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Daniel Ortega Buries University Autonomy in Nicaragua

Regime transformed the management of Higher Education, transferred the administration of the 6% of the universities' constitutional budget to Treasury

3 de diciembre 2023

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Nicaragua’s National Assembly, controlled by the Ortega-Murillo regime, has enacted an unchallenged reform to Laws 89 and 582 – respectively, the law of Autonomy for Institutions of Higher Education, and the General Education Law. The changes realized are so drastic that specialists in the field call it “a death certificate for the country’s university autonomy.”

The reform was approved on November 30, with all 91 deputies voting in favor. It completely transforms the administrative model for higher education in Nicaragua, handing over to the National Council of Universities the legal authority to manage the universities in accordance with the interests of the Executive branch.


The confiscated “Central American University (UCA),” now rebaptized “Casimiro Sotelo National University”, been added to the list of national universities under the CNU. Further, the law transfers management of the 6% of Nicaragua’s national budget earmarked for higher education to the Ministry of Finance and Public Credit, which will now be in charge of its distribution.

“The National Council of Universities as a state entity will be in charge of regulating the Higher Education Institutions, assuring the formation of professionals in accordance with the country’s policies of sustainable human development. This implies reorganizing the structure of this entity, fortifying its functions, and giving it the legal capacity to manage the model of higher education,” states the official explanation of the reform.

CNU will be under orders from the Executive

In the structural framework of the reform, the regime not only reorganized the CNU structure, but also practically “transformed it into a Ministry of Higher Education,” noted Nicaraguan academic Ernesto Medina.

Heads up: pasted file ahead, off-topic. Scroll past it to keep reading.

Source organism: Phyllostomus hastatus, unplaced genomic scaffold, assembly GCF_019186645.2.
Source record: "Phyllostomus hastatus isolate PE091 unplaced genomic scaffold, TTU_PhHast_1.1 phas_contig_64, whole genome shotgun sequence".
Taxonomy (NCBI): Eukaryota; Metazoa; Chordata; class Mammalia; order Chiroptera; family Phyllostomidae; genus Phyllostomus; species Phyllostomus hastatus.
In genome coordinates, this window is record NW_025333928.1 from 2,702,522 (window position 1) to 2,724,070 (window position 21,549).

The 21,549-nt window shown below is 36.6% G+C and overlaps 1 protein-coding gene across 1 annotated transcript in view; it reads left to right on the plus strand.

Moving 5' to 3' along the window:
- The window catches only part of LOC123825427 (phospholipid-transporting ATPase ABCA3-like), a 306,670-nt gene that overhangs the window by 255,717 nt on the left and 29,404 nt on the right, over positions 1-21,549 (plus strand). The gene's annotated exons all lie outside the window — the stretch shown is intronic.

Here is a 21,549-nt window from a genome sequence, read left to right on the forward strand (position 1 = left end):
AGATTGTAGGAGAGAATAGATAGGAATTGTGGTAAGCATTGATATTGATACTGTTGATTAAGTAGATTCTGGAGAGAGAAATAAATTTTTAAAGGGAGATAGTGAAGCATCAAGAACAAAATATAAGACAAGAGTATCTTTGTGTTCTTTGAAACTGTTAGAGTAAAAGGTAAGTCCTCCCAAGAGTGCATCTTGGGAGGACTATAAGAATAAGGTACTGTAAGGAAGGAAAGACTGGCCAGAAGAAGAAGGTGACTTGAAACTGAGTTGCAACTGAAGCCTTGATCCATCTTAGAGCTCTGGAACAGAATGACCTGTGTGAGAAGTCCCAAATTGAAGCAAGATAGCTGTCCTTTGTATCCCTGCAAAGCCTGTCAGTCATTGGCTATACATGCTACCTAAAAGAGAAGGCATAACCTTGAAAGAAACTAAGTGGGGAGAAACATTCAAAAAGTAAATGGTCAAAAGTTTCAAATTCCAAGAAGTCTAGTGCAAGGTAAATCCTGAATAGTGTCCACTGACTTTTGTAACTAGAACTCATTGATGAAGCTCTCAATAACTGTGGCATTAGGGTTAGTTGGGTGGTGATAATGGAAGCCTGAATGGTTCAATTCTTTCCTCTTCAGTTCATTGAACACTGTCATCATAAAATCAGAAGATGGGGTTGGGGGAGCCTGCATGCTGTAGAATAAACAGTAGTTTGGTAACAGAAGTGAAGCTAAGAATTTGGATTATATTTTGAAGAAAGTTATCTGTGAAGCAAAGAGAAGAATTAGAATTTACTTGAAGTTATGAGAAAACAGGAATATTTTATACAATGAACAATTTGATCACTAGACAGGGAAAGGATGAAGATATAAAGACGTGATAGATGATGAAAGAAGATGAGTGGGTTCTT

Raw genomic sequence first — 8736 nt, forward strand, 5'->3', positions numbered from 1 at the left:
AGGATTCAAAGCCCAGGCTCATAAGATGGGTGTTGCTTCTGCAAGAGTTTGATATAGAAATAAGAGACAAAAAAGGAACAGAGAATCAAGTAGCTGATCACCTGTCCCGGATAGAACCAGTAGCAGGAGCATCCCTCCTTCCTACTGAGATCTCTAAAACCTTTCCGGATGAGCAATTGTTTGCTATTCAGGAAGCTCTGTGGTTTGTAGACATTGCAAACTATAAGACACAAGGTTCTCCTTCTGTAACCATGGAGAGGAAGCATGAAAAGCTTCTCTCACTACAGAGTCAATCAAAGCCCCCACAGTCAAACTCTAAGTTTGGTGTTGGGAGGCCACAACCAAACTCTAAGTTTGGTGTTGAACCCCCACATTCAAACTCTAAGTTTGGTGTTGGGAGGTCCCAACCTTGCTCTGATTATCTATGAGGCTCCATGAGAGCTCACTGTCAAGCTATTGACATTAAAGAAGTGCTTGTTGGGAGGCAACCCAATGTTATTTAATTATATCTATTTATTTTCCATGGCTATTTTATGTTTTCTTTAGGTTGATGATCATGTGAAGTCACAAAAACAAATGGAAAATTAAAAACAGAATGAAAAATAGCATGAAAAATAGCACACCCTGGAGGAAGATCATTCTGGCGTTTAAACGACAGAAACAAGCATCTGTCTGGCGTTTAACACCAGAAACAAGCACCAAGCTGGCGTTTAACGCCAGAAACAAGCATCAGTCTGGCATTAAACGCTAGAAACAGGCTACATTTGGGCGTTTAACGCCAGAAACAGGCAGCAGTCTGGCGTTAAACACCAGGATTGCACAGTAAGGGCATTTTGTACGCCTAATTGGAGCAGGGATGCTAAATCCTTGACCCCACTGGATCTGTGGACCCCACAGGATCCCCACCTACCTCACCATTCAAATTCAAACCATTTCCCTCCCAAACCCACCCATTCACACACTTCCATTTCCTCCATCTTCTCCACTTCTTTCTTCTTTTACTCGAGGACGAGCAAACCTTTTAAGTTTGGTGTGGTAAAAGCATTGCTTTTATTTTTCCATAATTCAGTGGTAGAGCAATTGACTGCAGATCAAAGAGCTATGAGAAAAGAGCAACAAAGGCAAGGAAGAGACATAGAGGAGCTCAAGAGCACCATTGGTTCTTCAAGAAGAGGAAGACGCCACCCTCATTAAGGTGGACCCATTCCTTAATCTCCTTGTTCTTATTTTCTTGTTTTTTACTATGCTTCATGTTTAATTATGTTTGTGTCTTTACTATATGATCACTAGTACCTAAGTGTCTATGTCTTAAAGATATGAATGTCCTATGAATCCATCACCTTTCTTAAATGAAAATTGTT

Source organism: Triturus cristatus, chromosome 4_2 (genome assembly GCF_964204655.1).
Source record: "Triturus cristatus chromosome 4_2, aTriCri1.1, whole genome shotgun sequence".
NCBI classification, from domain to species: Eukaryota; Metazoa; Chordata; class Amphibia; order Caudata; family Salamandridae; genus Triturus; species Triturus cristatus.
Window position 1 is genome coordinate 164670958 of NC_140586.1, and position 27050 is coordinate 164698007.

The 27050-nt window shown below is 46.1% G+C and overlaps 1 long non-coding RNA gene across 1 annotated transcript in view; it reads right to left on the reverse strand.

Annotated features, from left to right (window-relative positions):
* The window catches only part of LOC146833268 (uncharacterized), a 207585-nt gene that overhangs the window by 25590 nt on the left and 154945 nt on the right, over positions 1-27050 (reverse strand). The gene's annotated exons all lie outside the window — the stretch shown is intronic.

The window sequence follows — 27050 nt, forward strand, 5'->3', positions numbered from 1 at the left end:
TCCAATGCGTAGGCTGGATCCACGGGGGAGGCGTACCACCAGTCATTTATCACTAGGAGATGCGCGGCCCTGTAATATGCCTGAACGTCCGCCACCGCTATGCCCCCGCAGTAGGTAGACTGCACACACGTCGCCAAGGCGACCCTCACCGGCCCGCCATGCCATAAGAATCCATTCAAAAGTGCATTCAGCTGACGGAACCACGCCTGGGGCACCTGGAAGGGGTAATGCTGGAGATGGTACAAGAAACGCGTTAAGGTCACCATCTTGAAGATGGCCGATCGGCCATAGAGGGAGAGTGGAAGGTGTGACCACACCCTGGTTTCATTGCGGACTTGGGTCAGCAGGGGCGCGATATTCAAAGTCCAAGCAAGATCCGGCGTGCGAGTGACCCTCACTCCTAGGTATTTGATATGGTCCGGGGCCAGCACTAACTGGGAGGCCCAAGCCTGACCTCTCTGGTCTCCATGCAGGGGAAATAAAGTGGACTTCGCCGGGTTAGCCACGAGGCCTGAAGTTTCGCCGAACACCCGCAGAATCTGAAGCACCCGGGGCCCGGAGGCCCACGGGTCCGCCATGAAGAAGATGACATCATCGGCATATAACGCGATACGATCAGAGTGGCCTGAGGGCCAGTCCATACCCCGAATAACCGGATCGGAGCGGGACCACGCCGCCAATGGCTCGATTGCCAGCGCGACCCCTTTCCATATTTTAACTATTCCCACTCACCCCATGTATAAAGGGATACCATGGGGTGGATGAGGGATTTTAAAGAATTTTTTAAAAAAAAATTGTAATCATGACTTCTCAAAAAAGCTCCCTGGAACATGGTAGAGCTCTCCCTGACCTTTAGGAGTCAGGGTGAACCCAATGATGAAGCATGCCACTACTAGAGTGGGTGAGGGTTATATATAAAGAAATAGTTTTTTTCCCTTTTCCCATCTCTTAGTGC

“There will now be a directive board named by the president of Nicaragua, about whom absolutely nothing has been said in terms of the qualities the CNU president and vice president will have. It appears that the secretary, currently the technical director, will be the person in charge of day-to-day operations,” Medina speculated.

He recalled that the reforms enacted at the beginning of the year gave the CNU “the role of comptroller of the universities.” Such a role isn’t consistent with the principle of university autonomy, and now, “instead of putting it in order, they made it worse.” Hence, he expressed, the current reform is like “the death certificate for university autonomy in Nicaragua.”

“With these changes, you can no longer continue talking about any kind of autonomy in Nicaragua’s higher education system. Autonomy is dead, and it’s been murdered by people who have probably never even walked down the sidewalk of a university… who are ignorant of the history of the universities and the struggles for autonomy,” the former academic leader commented.

In Medina’s judgement, these changes transform the universities into “organs to provide the government with a mass of people who don’t think, who are going to obey orders and will become the shock troops of the government party when needed.”

University Deans and departments eliminated

The reform to Law 89 also downgraded the figure of the deans and eliminated the role of the university departments and department councils. In their place, it creates directive bodies according to areas of knowledge, and some specific directors. It’s not clear what the measure refers to when it speaks of “areas of knowledge”.